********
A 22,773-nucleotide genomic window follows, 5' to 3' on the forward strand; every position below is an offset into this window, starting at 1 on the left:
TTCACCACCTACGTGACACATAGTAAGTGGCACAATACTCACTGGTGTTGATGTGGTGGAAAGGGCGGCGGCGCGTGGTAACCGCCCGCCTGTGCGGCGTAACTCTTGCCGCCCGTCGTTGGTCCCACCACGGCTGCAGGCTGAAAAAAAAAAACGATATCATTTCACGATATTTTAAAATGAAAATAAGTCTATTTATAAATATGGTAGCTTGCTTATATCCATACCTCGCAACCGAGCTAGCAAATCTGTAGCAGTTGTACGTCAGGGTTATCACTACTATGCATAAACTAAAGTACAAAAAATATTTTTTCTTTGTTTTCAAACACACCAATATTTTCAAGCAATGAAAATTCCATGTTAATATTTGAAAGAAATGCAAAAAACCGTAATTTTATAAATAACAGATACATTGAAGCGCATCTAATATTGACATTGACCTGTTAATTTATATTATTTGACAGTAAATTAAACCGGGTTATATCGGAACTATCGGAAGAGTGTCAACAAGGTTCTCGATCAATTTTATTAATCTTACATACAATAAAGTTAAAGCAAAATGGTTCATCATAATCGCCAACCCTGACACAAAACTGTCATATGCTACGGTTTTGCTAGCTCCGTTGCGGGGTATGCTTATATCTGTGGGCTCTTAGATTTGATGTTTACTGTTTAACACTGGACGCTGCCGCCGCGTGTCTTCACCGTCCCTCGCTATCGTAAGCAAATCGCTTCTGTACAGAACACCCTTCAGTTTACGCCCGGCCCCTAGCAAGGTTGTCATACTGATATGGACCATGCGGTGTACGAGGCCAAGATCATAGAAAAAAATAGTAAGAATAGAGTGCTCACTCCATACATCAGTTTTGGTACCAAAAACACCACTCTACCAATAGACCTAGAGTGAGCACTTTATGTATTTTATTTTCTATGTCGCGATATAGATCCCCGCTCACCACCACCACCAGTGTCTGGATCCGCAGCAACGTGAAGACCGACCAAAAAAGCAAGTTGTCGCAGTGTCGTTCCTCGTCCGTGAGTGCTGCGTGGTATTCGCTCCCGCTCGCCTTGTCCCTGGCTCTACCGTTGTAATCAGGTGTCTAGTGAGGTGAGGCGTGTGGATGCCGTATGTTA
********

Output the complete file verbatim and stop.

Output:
A 22,773-nucleotide genomic window follows, 5' to 3' on the forward strand; every position below is an offset into this window, starting at 1 on the left:
TTCACCACCTACGTGACACATAGTAAGTGGCACAATACTCACTGGTGTTGATGTGGTGGAAAGGGCGGCGGCGCGTGGTAACCGCCCGCCTGTGCGGCGTAACTCTTGCCGCCCGTCGTTGGTCCCACCACGGCTGCAGGCTGAAAAAAAAAAACGATATCATTTCACGATATTTTAAAATGAAAATAAGTCTATTTATAAATATGGTAGCTTGCTTATATCCATACCTCGCAACCGAGCTAGCAAATCTGTAGCAGTTGTACGTCAGGGTTATCACTACTATGCATAAACTAAAGTACAAAAAATATTTTTTCTTTGTTTTCAAACACACCAATATTTTCAAGCAATGAAAATTCCATGTTAATATTTGAAAGAAATGCAAAAAACCGTAATTTTATAAATAACAGATACATTGAAGCGCATCTAATATTGACATTGACCTGTTAATTTATATTATTTGACAGTAAATTAAACCGGGTTATATCGGAACTATCGGAAGAGTGTCAACAAGGTTCTCGATCAATTTTATTAATCTTACATACAATAAAGTTAAAGCAAAATGGTTCATCATAATCGCCAACCCTGACACAAAACTGTCATATGCTACGGTTTTGCTAGCTCCGTTGCGGGGTATGCTTATATCTGTGGGCTCTTAGATTTGATGTTTACTGTTTAACACTGGACGCTGCCGCCGCGTGTCTTCACCGTCCCTCGCTATCGTAAGCAAATCGCTTCTGTACAGAACACCCTTCAGTTTACGCCCGGCCCCTAGCAAGGTTGTCATACTGATATGGACCATGCGGTGTACGAGGCCAAGATCATAGAAAAAAATAGTAAGAATAGAGTGCTCACTCCATACATCAGTTTTGGTACCAAAAACACCACTCTACCAATAGACCTAGAGTGAGCACTTTATGTATTTTATTTTCTATGTCGCGATATAGATCCCCGCTCACCACCACCACCAGTGTCTGGATCCGCAGCAACGTGAAGACCGACCAAAAAAGCAAGTTGTCGCAGTGTCGTTCCTCGTCCGTGAGTGCTGCGTGGTATTCGCTCCCGCTCGCCTTGTCCCTGGCTCTACCGTTGTAATCAGGTGTCTAGTGAGGTGAGGCGTGTGGATGCCGTATGTTA